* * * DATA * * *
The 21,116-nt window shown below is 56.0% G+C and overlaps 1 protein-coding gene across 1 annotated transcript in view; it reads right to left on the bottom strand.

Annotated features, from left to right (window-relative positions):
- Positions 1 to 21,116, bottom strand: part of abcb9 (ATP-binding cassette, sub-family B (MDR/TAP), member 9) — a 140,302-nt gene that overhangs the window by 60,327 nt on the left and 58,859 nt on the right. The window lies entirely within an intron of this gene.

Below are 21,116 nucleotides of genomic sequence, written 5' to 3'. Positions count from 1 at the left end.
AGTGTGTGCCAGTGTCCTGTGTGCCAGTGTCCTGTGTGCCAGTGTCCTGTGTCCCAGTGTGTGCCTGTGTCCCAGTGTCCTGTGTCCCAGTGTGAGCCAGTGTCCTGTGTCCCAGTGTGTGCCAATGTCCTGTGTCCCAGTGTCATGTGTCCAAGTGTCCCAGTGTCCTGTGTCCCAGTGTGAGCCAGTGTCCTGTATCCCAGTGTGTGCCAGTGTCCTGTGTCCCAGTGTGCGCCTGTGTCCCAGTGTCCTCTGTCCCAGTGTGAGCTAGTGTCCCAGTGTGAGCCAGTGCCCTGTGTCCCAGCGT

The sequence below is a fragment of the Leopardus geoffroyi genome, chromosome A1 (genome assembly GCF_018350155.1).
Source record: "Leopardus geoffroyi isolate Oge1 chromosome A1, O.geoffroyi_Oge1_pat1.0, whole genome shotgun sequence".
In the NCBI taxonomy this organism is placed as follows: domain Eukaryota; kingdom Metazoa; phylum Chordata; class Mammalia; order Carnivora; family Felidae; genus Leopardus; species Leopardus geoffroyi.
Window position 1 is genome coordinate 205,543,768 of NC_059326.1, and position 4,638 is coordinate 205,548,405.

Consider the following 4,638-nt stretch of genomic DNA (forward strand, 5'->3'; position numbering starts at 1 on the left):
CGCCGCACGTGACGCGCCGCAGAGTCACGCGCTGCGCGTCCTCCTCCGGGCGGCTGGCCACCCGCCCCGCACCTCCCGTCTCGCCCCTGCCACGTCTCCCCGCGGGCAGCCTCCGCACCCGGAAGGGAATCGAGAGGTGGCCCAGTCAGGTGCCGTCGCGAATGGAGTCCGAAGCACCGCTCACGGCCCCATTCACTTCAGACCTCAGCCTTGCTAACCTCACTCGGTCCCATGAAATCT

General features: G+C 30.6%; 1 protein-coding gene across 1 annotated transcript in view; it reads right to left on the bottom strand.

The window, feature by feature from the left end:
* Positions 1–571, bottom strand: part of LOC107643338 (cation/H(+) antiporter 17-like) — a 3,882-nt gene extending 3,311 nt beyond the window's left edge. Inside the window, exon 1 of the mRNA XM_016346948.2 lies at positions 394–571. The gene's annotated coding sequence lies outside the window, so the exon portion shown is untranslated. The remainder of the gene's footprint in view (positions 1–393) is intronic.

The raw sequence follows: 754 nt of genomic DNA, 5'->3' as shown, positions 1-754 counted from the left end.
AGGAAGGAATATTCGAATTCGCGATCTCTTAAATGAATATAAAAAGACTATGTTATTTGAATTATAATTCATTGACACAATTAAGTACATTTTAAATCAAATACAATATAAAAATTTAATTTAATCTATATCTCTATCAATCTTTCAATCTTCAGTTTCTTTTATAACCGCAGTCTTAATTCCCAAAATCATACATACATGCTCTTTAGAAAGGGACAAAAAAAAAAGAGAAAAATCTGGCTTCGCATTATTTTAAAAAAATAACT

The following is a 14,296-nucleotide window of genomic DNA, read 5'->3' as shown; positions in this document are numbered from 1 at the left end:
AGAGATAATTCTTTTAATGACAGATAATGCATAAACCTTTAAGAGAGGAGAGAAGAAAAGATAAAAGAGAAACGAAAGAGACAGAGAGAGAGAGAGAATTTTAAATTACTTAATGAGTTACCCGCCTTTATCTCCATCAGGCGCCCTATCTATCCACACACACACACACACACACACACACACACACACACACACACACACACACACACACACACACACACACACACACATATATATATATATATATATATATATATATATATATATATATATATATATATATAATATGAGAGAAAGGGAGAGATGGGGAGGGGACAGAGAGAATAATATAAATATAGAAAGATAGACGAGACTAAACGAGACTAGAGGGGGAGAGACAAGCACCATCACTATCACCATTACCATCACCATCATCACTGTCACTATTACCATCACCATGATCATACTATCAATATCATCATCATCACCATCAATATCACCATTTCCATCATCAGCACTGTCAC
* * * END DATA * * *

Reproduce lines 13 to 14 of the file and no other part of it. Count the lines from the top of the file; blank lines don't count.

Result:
The window, feature by feature from the left end:
* Positions 1–571, bottom strand: part of LOC107643338 (cation/H(+) antiporter 17-like) — a 3,882-nt gene extending 3,311 nt beyond the window's left edge. Inside the window, exon 1 of the mRNA XM_016346948.2 lies at positions 394–571. The gene's annotated coding sequence lies outside the window, so the exon portion shown is untranslated. The remainder of the gene's footprint in view (positions 1–393) is intronic.